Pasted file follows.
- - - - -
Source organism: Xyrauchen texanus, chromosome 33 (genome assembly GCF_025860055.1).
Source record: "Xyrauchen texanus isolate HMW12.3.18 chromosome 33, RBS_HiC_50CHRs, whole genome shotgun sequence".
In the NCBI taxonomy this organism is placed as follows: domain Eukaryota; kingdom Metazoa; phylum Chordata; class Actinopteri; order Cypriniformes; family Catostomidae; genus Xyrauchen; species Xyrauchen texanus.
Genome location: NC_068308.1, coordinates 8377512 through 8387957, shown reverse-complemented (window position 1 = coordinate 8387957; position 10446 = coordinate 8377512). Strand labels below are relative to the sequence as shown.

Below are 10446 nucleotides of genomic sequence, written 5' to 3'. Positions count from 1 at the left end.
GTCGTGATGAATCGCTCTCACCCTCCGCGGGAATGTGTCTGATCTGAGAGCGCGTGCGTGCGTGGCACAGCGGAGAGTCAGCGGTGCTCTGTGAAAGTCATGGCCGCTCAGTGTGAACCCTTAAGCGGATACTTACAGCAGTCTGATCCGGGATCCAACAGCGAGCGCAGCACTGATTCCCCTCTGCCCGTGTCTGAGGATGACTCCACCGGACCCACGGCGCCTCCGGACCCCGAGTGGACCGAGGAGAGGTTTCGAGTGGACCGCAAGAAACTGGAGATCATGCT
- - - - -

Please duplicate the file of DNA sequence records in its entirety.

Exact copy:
Source organism: Xyrauchen texanus, chromosome 33 (genome assembly GCF_025860055.1).
Source record: "Xyrauchen texanus isolate HMW12.3.18 chromosome 33, RBS_HiC_50CHRs, whole genome shotgun sequence".
In the NCBI taxonomy this organism is placed as follows: domain Eukaryota; kingdom Metazoa; phylum Chordata; class Actinopteri; order Cypriniformes; family Catostomidae; genus Xyrauchen; species Xyrauchen texanus.
Genome location: NC_068308.1, coordinates 8377512 through 8387957, shown reverse-complemented (window position 1 = coordinate 8387957; position 10446 = coordinate 8377512). Strand labels below are relative to the sequence as shown.

Below are 10446 nucleotides of genomic sequence, written 5' to 3'. Positions count from 1 at the left end.
GTCGTGATGAATCGCTCTCACCCTCCGCGGGAATGTGTCTGATCTGAGAGCGCGTGCGTGCGTGGCACAGCGGAGAGTCAGCGGTGCTCTGTGAAAGTCATGGCCGCTCAGTGTGAACCCTTAAGCGGATACTTACAGCAGTCTGATCCGGGATCCAACAGCGAGCGCAGCACTGATTCCCCTCTGCCCGTGTCTGAGGATGACTCCACCGGACCCACGGCGCCTCCGGACCCCGAGTGGACCGAGGAGAGGTTTCGAGTGGACCGCAAGAAACTGGAGATCATGCT